Did you know that there is a wasp that lays eggs in spiders and uses them both as host and food for its larvae? In this blog, we cover this amazing tiny wasp that paralyzes and enslaves huge spiders for its benefit.
Spider wasps are parasitoid wasps whose hosts are spiders forced to incubate the wasp larva laid by a female wasp inside the abdomen of spiders.
The larva feeds on the spider, leaving behind the vital organs. Then, the poor spider is forced into making a cocoon web for the larva to pupate into adult wasps. Ultimately, they kill the paralyzed spider.
What Are Spider Wasps?
Spider wasps are solitary wasps that belong to the Pompilidae family. There are nearly 5,000 species of wasps in this family.
They are mainly predators of spiders and feed on their larvae. But some species can kill and eat adult spiders.
Other species also live as parasites on smaller spider wasps.
As these wasps are solitary, they do not form colonies that need protection. Thus, they aren’t aggressive.
They are active during summer and live in forests, woodlands, wetlands, and even urban areas. Since the adults are nectarivores, you will find them flying around flowers for most of the day.
These wasps live on all continents except Antarctica.
What Do They Look Like?
The most commonly found spider wasps are the Cryptocheilus bicolor.
These are bigger than most other wasps and have a broad orange band on their abdomens. Their females can be as long as 1.35 inches.
The rest of the wasp’s body is black, and its wings are orange colored. The legs are of an orangish-yellow color as well.
The wasps keep their wings down but tend to flicker them when hopping and running. Their long legs allow them to run fast on the ground.
What Do They Eat?
Spider wasps actually do not feed on spiders as adults. They feed on nectar from flowers, juice from overripe fruits, and honeydew from aphids and similar arthropods.
As larvae, however, they feed on spiders, and the way they hunt and eat them is how they got their names.
The adult wasps have developed several tactics in order to catch live spiders, paralyze them and drag them to their nests so that the larvae can feed on them.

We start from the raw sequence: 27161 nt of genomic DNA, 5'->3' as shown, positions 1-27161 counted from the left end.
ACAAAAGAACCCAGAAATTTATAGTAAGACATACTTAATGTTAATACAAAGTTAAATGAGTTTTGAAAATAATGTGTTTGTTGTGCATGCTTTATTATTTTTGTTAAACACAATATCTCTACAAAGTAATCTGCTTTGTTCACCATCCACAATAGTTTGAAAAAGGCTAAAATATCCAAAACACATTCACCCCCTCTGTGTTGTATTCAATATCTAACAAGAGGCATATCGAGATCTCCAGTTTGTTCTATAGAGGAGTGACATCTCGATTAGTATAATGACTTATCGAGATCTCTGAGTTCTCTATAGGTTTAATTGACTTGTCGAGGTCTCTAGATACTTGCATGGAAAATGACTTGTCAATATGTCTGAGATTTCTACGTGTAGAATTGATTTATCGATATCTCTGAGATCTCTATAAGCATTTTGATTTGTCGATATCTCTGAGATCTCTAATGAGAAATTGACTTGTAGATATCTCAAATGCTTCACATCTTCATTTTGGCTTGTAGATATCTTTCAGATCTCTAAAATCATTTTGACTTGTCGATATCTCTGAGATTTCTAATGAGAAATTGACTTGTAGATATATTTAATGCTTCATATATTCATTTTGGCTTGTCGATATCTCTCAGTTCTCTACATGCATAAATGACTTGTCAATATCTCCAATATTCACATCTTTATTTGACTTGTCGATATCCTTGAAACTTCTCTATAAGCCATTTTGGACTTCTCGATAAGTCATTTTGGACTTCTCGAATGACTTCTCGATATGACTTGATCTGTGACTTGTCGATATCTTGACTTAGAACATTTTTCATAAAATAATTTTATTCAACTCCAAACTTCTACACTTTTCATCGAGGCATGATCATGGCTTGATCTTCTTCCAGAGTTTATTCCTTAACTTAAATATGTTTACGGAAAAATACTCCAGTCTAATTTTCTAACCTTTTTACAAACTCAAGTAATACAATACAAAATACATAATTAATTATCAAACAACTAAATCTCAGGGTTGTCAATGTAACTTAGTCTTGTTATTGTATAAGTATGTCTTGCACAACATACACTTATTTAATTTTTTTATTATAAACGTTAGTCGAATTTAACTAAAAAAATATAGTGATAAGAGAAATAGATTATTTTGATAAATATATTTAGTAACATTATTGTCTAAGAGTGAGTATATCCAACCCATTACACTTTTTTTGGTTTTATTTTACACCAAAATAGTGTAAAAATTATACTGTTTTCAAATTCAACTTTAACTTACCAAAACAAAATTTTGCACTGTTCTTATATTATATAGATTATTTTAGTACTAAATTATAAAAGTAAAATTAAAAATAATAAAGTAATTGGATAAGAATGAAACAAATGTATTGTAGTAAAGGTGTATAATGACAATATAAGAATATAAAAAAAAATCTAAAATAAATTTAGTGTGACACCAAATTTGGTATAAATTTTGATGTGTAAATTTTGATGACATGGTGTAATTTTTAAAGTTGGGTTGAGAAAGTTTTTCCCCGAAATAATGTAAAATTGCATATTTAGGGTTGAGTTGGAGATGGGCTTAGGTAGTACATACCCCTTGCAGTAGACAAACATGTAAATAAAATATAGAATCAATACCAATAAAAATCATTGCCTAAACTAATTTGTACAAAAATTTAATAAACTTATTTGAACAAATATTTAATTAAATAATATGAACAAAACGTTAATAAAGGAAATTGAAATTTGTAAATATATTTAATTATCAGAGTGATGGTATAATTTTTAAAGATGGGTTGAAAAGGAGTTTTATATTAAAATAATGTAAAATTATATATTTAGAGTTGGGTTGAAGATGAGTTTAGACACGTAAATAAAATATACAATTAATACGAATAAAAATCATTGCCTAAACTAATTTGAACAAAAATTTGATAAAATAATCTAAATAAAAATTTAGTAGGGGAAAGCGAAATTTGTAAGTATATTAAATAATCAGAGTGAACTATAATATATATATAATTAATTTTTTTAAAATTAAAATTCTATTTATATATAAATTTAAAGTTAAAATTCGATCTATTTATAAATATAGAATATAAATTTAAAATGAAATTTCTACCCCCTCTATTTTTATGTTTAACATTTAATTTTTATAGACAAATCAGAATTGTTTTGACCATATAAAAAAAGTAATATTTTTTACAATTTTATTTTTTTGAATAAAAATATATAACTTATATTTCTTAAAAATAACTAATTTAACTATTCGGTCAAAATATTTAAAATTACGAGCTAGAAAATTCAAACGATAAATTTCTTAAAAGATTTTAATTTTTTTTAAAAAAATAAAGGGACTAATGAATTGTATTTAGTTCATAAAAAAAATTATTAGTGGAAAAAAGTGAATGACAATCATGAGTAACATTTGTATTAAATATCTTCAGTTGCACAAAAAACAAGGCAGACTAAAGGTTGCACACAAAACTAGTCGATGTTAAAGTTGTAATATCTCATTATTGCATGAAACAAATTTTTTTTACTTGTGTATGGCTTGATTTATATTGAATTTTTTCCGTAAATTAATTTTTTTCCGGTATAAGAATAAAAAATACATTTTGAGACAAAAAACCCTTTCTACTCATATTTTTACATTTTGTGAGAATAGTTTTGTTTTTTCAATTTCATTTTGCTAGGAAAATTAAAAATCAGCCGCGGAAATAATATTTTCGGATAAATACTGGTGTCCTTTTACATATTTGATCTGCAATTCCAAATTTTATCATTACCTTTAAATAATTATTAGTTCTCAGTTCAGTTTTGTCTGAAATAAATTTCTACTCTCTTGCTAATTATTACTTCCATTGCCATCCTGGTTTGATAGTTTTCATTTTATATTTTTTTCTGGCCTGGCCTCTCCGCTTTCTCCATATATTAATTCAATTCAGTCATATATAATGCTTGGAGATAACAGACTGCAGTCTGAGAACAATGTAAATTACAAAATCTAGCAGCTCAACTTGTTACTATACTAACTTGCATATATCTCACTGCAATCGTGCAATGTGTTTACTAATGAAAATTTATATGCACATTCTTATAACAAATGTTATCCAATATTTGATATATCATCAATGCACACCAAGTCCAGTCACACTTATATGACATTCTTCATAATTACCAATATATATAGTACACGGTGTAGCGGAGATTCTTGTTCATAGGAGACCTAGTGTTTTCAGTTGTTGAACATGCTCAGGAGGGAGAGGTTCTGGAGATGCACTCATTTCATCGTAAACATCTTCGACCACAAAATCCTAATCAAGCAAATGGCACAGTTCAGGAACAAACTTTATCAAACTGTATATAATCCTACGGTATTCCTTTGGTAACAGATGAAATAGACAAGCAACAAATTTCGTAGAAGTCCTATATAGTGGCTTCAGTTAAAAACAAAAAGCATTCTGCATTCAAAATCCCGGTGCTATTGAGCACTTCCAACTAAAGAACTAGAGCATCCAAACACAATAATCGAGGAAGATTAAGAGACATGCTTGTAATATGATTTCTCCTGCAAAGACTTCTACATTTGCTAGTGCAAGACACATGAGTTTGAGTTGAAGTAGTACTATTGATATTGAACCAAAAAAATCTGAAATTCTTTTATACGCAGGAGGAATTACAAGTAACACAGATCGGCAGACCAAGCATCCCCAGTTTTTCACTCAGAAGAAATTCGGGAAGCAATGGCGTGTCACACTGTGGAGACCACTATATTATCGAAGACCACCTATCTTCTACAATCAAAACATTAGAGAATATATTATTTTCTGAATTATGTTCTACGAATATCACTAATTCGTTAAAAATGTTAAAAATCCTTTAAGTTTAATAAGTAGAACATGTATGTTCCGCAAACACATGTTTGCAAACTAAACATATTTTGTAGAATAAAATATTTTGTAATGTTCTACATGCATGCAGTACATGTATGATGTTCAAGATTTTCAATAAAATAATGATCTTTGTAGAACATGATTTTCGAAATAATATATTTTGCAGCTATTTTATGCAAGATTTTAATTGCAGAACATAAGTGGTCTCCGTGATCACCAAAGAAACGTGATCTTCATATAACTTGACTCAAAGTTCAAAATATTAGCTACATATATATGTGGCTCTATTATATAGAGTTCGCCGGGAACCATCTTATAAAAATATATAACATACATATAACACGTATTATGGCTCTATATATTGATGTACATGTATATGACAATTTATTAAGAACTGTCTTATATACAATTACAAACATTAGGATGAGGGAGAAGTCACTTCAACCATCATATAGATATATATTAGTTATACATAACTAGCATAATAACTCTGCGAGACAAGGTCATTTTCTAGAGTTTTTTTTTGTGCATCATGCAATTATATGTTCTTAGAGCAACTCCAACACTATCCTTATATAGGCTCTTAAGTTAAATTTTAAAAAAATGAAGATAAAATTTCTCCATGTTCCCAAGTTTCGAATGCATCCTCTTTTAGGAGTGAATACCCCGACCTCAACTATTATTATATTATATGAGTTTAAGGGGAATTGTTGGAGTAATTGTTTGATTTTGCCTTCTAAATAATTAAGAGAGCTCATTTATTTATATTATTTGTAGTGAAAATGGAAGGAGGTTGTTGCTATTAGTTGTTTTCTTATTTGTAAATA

For example, some species of spider wasps are known to bite the legs of hairy spiders, injecting venom and paralyzing them.
Tarantula Hawks prefer to attack the abdomen of tarantulas, where injecting venom is easier and reaches their nervous system directly.
Reclinervellus nielseni wasps have scales on their feet that help them to walk on spider webs and attack the spider at the center of the web.
Why Do They Attack Spiders?
They attack spiders mainly for two reasons; to incubate their eggs and as food for their larvae.
Spider wasps lay their eggs about a foot deep beneath the earth in their underground nest. When the eggs hatch, they need to have food readily available to survive.
So these wasps have devised an innovative solution to this problem – they use host spiders to lay their eggs, and those spiders become the food for the larvae as well.
However, before we get ahead of ourselves, let’s first explain how a small wasp is able to overpower a predator as feared as a spider.
Spider Wasp Adaptations To Hunt Spiders
Spider wasps are bigger than others of their species but smaller compared to the spiders that they hunt (such as tarantulas).
A typical tarantula hawk might reach about 2 inches in length, whereas a tarantula would be bigger than five inches.
However, this does not deter the wasps from attacking and hunting spiders because they have evolved defenses that make any spider attacks futile.
For example, these wasps have hard exoskeletons which the spider cannot pierce in order to inject its venom.
Moreover, they have long legs and are very fast movers. There is speculation that their quick movements confuse the spiders they hunt, which is why they do not put up a lot of fight.
Thirdly as winged insects, spider wasps clearly have the advantage of flying up or down if the spider tries to do something.
For example, most spider wasps are able to fly straight up several feet when needed.
Some of them have claws on their legs which help to hold the spider and carry it back to their nest.
Here is a video of this fight:
How Does The Wasp Attack the Spider?
The egg-carrying female wasp moves under the spider from the back while lying on her back in order to reach the abdomen.
The abdomen is the most vulnerable spot for a spider and has direct connections to its central nervous center.
She then pierces the spider’s abdomen with her stinging mouthpart, with the objective of paralyzing it.
The wasps use two mechanisms to do so. Firstly, the sting itself generates pain, making them temporarily paralyzed.
Secondly, the venom they inject into the spider causes permanent damage to their nervous system, leaving the body paralyzed.
Lastly, some species of spider wasps often bite off the hind legs of the spiders so that they cannot move, incapacitating them for life.
After all this, the spider is nothing but a zombie that is living and can emit feces but not move any of its body parts.
The wasp then drags the spider back to her nest. Spider wasp nests usually have multiple chambers, each one meant for one egg and its host insect.
Upon reaching the nest, the spider wasp leaves the spider outside, goes inside the nest, and checks it. Then it comes out and drags the spider in and lays its egg in the spider’s body.
How The Spider Becomes Food
In a few days’ time, the eggs begin to hatch from the spider’s body, and the larvae come out. The spider is ripe for eating at this point, still alive and fresh.
The larvae start feeding on the spider but are careful not to eat the vital organs until the very end, making sure that the spider lives the worst possible nightmare in its final days.